Last fall, Lucas was in camp with the Miami Heat, but was released after a preseason game.
Despite having a couple of overseas offers, he decided to stay in Houston to work on his body and remain ready for another NBA opportunity. At the urging of friends and family, including his wife, Kendahl, Lucas decided to give the D-League another crack and joined the Fort Wayne Mad Ants. After playing in 18 games with Fort Wayne, he briefly made his way back abroad, suiting up in 8 contests for the Piratas of the Puerto Rican League.
For many, the Washington, DC native is the quintessential NBA journeyman. But his circuitous journey has humbled him and taken him to places he never thought he’d see.
“I got to see the World. I got to walk the Great Wall of China. I got to go to the Forgotten Palaces – like stuff I read about in my history books, I’ve seen it. The Coliseum in Rome. It took me places I never thought I would ever go,” said Lucas of his journeys. “I was cool looking at it in the books and watching on the Discovery channel, but I never actually thought physically I would actually go see.”
The seldom-used Lucas has modest career numbers, with averages of 4.7 points, 1 rebound and 1.5 assists in 242 games across parts of eight NBA seasons. He has been a fringe player in Coach Thib’s rotation, only logging 10 minutes since the start of the season and recording DNP-Coach’s Decision stat lines in sixteen of the team’s 21 games. He’s appeared only in blowouts as Minnesota’s “human victory cigar,” but his real value to the team has little to do with on-court activity.
“These guys got a bright future. Same way when I came in at their age the older guys took me under their wings and it’s just like a full circle,” said Lucas, who is engaged, upbeat and approachable. “You’re not going to be able to play the game forever so I always feel like you should pass on your knowledge, what’s the point of holding onto it? It’s made to be passed on and the NBA is like a fraternity, there’s not too many of us.”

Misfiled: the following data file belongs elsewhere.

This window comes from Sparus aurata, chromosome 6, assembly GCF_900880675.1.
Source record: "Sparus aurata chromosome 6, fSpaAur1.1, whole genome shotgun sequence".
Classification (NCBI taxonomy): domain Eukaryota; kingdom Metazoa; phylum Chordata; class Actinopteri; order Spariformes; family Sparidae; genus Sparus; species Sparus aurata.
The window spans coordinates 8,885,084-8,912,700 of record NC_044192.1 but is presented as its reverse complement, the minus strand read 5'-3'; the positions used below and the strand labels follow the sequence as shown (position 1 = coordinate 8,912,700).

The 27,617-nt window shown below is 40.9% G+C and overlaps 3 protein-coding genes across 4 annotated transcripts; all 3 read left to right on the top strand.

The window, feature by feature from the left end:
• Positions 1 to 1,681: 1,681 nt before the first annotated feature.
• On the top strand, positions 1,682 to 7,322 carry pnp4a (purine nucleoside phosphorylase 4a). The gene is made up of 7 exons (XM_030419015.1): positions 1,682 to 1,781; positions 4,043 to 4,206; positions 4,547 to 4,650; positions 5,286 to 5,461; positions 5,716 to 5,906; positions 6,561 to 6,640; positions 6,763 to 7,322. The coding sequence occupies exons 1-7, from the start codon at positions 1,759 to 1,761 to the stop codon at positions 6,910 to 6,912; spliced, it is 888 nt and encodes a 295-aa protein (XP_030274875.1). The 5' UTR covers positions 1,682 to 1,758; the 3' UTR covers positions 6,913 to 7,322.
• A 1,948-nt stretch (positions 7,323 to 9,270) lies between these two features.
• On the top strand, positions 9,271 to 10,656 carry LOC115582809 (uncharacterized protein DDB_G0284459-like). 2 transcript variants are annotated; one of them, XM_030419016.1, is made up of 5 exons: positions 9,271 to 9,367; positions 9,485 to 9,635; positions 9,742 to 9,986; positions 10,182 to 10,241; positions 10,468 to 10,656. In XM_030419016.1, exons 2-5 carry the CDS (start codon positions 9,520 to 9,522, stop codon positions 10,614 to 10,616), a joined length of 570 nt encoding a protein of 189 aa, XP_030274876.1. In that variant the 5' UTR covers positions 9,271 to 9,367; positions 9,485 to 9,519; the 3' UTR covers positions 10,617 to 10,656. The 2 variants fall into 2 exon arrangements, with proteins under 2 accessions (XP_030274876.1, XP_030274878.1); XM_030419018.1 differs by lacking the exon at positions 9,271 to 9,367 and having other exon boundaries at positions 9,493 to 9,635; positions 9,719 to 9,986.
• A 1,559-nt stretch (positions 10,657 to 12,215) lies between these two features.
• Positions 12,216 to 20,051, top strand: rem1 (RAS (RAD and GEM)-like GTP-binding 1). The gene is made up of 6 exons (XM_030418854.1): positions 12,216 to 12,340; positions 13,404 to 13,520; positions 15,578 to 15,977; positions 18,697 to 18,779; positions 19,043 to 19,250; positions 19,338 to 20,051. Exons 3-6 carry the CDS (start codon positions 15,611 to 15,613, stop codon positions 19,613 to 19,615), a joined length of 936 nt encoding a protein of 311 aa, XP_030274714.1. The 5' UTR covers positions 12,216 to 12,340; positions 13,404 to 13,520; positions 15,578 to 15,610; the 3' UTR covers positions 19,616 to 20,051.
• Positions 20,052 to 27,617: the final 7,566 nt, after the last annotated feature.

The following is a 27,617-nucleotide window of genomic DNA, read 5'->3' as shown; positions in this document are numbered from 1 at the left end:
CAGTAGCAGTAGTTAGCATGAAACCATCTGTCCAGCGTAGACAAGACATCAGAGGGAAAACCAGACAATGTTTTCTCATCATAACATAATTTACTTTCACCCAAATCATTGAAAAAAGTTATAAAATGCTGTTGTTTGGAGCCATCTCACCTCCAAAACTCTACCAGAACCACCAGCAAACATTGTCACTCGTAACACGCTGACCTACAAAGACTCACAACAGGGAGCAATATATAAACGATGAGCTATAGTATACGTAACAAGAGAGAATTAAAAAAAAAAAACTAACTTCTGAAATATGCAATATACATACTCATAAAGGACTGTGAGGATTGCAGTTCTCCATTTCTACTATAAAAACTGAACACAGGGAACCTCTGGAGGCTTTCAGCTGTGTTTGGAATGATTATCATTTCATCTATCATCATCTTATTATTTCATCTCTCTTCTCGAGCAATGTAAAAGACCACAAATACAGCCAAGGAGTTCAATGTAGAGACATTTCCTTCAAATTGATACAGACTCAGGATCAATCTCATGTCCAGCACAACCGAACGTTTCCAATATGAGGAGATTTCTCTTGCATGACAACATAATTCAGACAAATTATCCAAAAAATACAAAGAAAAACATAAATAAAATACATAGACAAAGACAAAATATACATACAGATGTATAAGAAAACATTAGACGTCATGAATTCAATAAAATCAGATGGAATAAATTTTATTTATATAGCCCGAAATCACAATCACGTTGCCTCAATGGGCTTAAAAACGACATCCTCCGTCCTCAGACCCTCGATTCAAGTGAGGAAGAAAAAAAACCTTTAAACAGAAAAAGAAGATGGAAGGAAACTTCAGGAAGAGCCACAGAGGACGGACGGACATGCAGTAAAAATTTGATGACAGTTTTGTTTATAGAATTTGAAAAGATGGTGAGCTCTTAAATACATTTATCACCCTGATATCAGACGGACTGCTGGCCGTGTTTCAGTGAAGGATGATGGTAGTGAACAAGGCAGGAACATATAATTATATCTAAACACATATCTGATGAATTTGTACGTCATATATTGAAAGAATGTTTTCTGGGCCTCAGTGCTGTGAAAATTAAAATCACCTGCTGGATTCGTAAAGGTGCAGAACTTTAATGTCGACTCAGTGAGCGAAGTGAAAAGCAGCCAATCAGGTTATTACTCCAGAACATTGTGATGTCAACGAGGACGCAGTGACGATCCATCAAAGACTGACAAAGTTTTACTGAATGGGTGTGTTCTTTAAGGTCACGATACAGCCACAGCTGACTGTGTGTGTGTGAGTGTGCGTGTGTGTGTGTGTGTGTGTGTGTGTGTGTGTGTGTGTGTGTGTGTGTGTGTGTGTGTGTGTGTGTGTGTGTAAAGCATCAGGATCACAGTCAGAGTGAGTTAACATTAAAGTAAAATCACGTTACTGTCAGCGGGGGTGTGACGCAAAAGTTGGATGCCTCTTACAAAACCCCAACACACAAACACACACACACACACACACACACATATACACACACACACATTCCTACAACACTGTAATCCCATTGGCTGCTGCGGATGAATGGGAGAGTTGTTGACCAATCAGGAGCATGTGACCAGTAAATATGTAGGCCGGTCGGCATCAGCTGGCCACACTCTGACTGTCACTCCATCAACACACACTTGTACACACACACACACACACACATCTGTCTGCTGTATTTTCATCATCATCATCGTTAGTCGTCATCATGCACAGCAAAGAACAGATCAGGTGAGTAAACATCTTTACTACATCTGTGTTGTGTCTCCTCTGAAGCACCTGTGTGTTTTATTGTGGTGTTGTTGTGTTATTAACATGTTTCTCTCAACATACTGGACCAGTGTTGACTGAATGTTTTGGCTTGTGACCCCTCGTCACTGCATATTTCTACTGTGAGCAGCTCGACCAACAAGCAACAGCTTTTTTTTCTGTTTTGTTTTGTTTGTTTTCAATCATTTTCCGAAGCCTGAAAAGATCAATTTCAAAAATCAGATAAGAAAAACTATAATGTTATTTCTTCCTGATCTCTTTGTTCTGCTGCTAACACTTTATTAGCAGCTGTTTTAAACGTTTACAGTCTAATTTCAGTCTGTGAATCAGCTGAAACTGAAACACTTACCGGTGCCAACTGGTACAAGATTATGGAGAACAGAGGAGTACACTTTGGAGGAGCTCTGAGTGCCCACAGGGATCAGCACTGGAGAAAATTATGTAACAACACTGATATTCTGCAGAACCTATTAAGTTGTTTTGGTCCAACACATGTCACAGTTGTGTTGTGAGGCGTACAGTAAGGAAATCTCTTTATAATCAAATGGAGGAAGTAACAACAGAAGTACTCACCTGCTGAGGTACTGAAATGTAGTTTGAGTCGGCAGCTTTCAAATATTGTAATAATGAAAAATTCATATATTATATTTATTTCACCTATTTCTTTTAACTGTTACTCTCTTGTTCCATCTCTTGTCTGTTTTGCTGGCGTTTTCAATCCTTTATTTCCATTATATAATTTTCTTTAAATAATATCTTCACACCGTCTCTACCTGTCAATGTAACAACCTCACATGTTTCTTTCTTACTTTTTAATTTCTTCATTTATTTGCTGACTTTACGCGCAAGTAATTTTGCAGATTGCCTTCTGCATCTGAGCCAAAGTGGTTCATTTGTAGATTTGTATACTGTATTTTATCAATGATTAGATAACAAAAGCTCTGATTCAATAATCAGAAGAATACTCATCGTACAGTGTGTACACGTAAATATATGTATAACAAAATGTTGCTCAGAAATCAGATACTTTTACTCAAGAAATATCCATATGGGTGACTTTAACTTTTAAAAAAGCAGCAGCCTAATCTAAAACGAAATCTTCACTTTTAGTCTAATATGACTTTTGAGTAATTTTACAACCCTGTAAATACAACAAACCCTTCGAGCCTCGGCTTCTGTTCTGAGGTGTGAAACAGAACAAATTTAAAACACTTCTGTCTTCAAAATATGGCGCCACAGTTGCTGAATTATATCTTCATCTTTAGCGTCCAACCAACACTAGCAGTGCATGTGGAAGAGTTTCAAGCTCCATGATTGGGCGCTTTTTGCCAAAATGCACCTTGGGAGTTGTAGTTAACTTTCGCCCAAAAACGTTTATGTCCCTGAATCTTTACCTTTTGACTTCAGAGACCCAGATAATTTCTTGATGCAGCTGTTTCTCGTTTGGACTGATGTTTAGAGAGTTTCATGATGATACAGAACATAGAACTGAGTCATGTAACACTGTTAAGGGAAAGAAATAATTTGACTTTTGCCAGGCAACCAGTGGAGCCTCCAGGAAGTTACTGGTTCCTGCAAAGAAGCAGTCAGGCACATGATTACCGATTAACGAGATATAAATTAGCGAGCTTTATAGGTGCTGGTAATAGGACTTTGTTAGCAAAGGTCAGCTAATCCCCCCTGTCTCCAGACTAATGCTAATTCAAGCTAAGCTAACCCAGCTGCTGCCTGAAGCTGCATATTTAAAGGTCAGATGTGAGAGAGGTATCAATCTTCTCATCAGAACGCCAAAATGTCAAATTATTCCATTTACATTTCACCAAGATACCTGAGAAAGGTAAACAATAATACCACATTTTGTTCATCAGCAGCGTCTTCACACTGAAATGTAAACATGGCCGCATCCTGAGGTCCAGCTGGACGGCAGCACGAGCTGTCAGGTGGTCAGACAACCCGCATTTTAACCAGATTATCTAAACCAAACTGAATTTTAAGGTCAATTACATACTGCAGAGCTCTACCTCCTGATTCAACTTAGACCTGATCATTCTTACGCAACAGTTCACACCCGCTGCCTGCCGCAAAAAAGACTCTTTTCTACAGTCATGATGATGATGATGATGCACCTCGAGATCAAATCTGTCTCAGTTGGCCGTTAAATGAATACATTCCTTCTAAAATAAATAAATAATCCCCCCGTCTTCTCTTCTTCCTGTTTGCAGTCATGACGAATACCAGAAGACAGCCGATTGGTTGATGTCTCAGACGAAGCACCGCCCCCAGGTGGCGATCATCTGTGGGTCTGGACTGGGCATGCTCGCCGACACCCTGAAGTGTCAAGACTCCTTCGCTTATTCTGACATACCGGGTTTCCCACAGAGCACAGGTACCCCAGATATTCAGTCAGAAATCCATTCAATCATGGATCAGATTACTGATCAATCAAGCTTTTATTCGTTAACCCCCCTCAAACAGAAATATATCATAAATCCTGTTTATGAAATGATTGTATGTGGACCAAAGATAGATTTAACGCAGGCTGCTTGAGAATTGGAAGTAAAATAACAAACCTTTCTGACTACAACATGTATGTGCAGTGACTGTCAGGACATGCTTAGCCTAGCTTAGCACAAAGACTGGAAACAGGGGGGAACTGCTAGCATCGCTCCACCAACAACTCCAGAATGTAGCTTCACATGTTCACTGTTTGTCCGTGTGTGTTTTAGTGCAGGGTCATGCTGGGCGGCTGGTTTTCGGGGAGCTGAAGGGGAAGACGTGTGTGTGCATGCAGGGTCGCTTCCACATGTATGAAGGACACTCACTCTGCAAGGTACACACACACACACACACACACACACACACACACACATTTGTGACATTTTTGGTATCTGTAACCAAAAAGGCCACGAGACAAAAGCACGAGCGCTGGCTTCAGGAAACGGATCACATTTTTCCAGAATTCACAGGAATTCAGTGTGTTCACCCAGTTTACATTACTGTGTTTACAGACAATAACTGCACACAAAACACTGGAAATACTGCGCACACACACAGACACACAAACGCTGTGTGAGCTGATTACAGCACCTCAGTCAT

It’s easy to see that the long and winding basketball journey he’s had keeps him very appreciative of his opportunity to be back in the NBA. The odds might have been stacked against Lucas and his generously listed 5-foot-11, 165-pound frame, but he’s proved that he can overcome pretty big odds.
“So it’s just my testimony. Every time I go talk to the young kids, high school, middle school, about to go to college and stuff, and they say their coaches say they can’t play past this and I tell them my coach said I wasn’t going to play past high school and I ended up being the Big-12 Player of the Year, First-Team All American, John Naismith Award, all the accolades you can get in college, Final Four and everything. And then they said I wasn’t going to play after college and I’m going on my eighth year in the NBA, 13th overall professionally, so you can never let nobody tell you what you can’t do.”
At some point, Lucas says, he’ll hang up his sneakers and start coaching. He knows that’s what he wants after his playing days, which would keep him following in the basketball footsteps of his father. But that day – making the switch from player to coach – isn’t here just yet.
“I already know what I want to do,” Lucas said. “I had a couple of job offers, people really didn’t know what I was going to do because I took all last year off so people might of thought I was done but I wasn’t.”